The Lagos Chamber of Commerce and Industry (LCCI) has called on the Comptroller-General of the Nigeria Customs Service (NCS), Col. Hameed Ali (rtd.) to urgently intervene to put an end to the persistent delays in the issuance of the Pre-Arrival Assessment Report (PAAR).
The call was contained in a communiqué issued and signed by the Director-General of the Chamber, Muda Yusuf at the end of the Council Meeting of LCCI which held in Lagos last Friday.
The Chamber expressed concern about the persistent delays in the issuance of the Pre-Arrival Assessment Report (PAAR) to importers by the Nigeria Customs Service.
“This situation is contributing to cost escalation for many businesses; cargoes are delayed unduly leading to the payment of avoidable demurrage and high interest cost on borrowed funds by importers. The protracted delays in the issuance of PAAR is a negation of the policy of the government on Ease of Doing Business.
“The LCCI therefore calls on the Comptroller General of the Nigeria Customs Service, to urgently intervene to put an end to the persistent delays in the issuance of PAAR”, it said.
It further called for a concessionary tax rate for Small and Medium sized Enterprises (SMEs) in order to promote the objectives of job creation and inclusive growth as enshrined in the Economic Recovery and Growth Plan (ERGP) adding that small businesses were more vulnerable to the current challenges in the economy, hence the high mortality rate.
LCCI argued that this group of businesses deserved every support that the government could give for them to survive.
The Chamber also expressed concern about the investigating activities of anti-graft agencies and regulatory institutions regarding alleged infractions by corporate organisations even as it admonished that such investigation, as much as possible, be conducted in a discreet manner devoid of any form of media hype.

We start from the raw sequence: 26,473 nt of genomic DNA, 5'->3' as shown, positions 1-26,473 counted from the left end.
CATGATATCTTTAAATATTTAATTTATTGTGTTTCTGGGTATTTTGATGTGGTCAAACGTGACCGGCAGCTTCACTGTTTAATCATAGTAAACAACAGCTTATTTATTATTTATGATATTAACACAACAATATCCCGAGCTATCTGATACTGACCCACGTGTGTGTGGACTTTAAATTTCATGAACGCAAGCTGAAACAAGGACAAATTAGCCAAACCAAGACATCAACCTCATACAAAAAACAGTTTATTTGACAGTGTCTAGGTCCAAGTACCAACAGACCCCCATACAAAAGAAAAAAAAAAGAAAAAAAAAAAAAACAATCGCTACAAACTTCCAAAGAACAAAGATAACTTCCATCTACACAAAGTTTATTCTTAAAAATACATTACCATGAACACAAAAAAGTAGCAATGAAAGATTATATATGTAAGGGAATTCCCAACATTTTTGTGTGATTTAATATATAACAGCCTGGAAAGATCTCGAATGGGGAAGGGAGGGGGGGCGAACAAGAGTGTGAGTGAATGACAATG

This it said was necessary to avoid unwarranted reputational damage and erosion of investors’ confidence while clarifying that this position did not diminish the significance of compliance by corporate organisations with extant laws and the imperative of proportional sanctions for proven cases of infringements of the law.
“The LCCI is a leading advocate of sound corporate governance in the country. Meanwhile, it is also important that there should be proper coordination between regulatory institutions and anti-graft agencies in dealing with suspected regulatory infractions to avoid duplication of investigative actions”, LCCI added.
While expressing concern over reports of interception of containers on the highways by the Standards Organisation of Nigeria (SON), LCCI was of the view that where there were outstanding charges to be paid to SON or where there were issues about SONCAP compliance, such matters should be dealt with before the container leaves the port contending that “It is unprofessional for the operatives of SON to be intercepting containers on the highways on account of some fees or charges that have not been settled by importers”.
“The meeting expressed worry over the practice by the Federal Inland Revenue Service (FIRS) instructing the banks to put a lien on the accounts of alleged tax defaulters. The Chamber stresses the need for FIRS to adhere strictly to due process in dealing with issues of alleged tax defaults.
“There should be a proper communication and engagement with taxpayers to properly ascertain a tax liability before such extreme actions of invocation of a lien on the accounts of companies are taken. This practice is very disruptive and has caused grave embarrassment to many corporate organisations”, it concluded.
Photo: Director-General of LCCI, Muda Yusuf.
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